Why do the leaves turn red?

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Autumn leaf colours have amazed the public for all of human history… and puzzled scientists for just as long. While the orange, yellow and brown hues of autumn can be easily understood, the stunning reds that some species display remain in question.

Every year, around about late September or early October, I start to feel that sense of unease. The days here in the North are getting shorter, darker, colder, and I know the winter is going to be long, grey, and lacking the green beauty that I love. But then, a little later on in the year, the Change of Autumn begins, and I’m reminded once again that the trees are going to do their darnedest to go out in a fiery blaze of glory before the leafless grey sets in.

The reason that some trees lose their leaves is fairly clear. Winter brings with it a combination of cold and dark, which together mean that the cost of keeping and maintaining the leaves is higher than the possible photosynthetic benefits. Plants tend to be frugal with their leafy appendages, so autumn senescence is less of a trash disposal and more of a recycling project. Before the near-crispy leaf breaks free and drifts gracefully to the earth, macromolecules like proteins, fats, and nucleic acids are broken down, and shipped off to other parts of the tree generally to be stored for spring ‘rebirth’.

One of the substances broken down is the green pigment chlorophyll, and it’s loss of chlorophyll, which allows the orange and yellow hues of carotenoids and other pigments to really shine. So in some ways, and some cases, autumn colours are a bi-product of chlorophyll loss. But this isn’t true for all autumn colours, and it especially isn’t true for leaves that get really, really red.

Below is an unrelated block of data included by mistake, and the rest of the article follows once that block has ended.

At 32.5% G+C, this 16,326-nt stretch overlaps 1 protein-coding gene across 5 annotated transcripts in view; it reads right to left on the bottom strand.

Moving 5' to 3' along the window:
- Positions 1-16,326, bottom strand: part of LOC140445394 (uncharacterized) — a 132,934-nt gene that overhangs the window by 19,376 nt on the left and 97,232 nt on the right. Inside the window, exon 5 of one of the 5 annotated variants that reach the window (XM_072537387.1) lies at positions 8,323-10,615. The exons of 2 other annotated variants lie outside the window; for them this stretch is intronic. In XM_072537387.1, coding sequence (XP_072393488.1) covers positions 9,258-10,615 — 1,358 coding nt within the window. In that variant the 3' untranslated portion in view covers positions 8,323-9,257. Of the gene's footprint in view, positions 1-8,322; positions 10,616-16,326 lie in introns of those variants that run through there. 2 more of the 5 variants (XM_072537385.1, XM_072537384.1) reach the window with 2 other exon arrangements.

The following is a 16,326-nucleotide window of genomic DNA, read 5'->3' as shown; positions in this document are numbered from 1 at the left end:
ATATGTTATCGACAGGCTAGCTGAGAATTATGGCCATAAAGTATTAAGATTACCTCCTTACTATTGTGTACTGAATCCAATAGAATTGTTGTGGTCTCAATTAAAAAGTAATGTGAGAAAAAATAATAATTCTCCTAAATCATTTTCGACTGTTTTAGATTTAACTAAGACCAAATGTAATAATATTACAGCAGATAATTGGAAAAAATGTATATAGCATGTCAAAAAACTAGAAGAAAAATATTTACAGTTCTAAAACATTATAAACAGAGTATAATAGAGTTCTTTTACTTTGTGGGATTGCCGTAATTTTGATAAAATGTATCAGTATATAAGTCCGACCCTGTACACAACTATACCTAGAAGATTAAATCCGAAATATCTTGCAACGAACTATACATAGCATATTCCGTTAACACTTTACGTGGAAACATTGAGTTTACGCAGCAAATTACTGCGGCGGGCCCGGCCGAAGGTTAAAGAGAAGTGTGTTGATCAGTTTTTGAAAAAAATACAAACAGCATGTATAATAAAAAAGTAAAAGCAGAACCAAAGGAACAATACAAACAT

Red autumn colouration in tree leaves comes from a pigment called anthocyanin, which is pretty energetically costly for plants to make. Although anthocyanin can accumulate in non-autumn times, the major reddening of leaves at autumn is mainly due to new synthesis of a huge amount of anthocyanins. Now usually, when plants do things, they do it for a reason (not because they have intent, but because plants who waste energy on frivolity tend to lose out over evolutionary time). Which begs the question – why spend a whole lot of energy making your leaves red, if you’re just planning to drop them anyway?

Scientists have come up with two major possibilities for why the reddest trees make their pretty pigments. The first theory is related to protection. Autumn leaf senescence involves dismantling the protein complexes that capture light energy. Although care is taken to break these complexes down in an organized fashion, dismantling the wrong part of this very intricate system at the wrong time can mean a whole lot of (light) energy gets captured, but has nowhere to go, causing a system overload and ultimately damaging the plant. Even if things are running smoothly, colder weather tends to dictate that they run much slower (hey, we’re all sluggish in the cold), meaning that, once again, collected light energy might end up having nowhere to go. Anthocyanin acts as a kind of molecular sunscreen, absorbing light and thus protecting the rest of the plant cell from excess rays.